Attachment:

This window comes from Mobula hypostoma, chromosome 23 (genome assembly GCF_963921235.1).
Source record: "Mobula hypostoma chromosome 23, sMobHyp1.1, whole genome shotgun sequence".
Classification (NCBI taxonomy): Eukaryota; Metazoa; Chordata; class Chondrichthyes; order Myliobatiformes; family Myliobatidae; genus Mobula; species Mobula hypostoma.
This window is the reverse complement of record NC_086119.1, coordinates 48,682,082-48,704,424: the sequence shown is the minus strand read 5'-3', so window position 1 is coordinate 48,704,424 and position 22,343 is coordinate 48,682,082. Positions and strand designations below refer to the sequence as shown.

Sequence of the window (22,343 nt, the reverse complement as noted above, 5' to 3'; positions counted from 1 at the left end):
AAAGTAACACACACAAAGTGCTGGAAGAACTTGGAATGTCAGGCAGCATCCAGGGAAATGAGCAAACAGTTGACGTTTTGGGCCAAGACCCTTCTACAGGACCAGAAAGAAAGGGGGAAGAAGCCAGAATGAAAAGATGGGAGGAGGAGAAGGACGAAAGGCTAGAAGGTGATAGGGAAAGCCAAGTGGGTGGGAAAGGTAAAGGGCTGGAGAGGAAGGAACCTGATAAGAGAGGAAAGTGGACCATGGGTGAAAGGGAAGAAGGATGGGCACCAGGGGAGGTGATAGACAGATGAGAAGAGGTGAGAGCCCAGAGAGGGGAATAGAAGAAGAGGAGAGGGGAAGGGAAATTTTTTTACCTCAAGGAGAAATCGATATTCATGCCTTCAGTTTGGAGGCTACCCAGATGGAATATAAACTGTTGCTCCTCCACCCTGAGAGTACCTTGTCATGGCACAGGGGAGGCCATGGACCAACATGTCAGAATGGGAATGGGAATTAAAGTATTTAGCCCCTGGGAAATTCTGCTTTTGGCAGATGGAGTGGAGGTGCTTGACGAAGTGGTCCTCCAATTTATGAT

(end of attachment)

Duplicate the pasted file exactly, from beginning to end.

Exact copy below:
This window comes from Mobula hypostoma, chromosome 23 (genome assembly GCF_963921235.1).
Source record: "Mobula hypostoma chromosome 23, sMobHyp1.1, whole genome shotgun sequence".
Classification (NCBI taxonomy): Eukaryota; Metazoa; Chordata; class Chondrichthyes; order Myliobatiformes; family Myliobatidae; genus Mobula; species Mobula hypostoma.
This window is the reverse complement of record NC_086119.1, coordinates 48,682,082-48,704,424: the sequence shown is the minus strand read 5'-3', so window position 1 is coordinate 48,704,424 and position 22,343 is coordinate 48,682,082. Positions and strand designations below refer to the sequence as shown.

Sequence of the window (22,343 nt, the reverse complement as noted above, 5' to 3'; positions counted from 1 at the left end):
AAAGTAACACACACAAAGTGCTGGAAGAACTTGGAATGTCAGGCAGCATCCAGGGAAATGAGCAAACAGTTGACGTTTTGGGCCAAGACCCTTCTACAGGACCAGAAAGAAAGGGGGAAGAAGCCAGAATGAAAAGATGGGAGGAGGAGAAGGACGAAAGGCTAGAAGGTGATAGGGAAAGCCAAGTGGGTGGGAAAGGTAAAGGGCTGGAGAGGAAGGAACCTGATAAGAGAGGAAAGTGGACCATGGGTGAAAGGGAAGAAGGATGGGCACCAGGGGAGGTGATAGACAGATGAGAAGAGGTGAGAGCCCAGAGAGGGGAATAGAAGAAGAGGAGAGGGGAAGGGAAATTTTTTTACCTCAAGGAGAAATCGATATTCATGCCTTCAGTTTGGAGGCTACCCAGATGGAATATAAACTGTTGCTCCTCCACCCTGAGAGTACCTTGTCATGGCACAGGGGAGGCCATGGACCAACATGTCAGAATGGGAATGGGAATTAAAGTATTTAGCCCCTGGGAAATTCTGCTTTTGGCAGATGGAGTGGAGGTGCTTGACGAAGTGGTCCTCCAATTTATGAT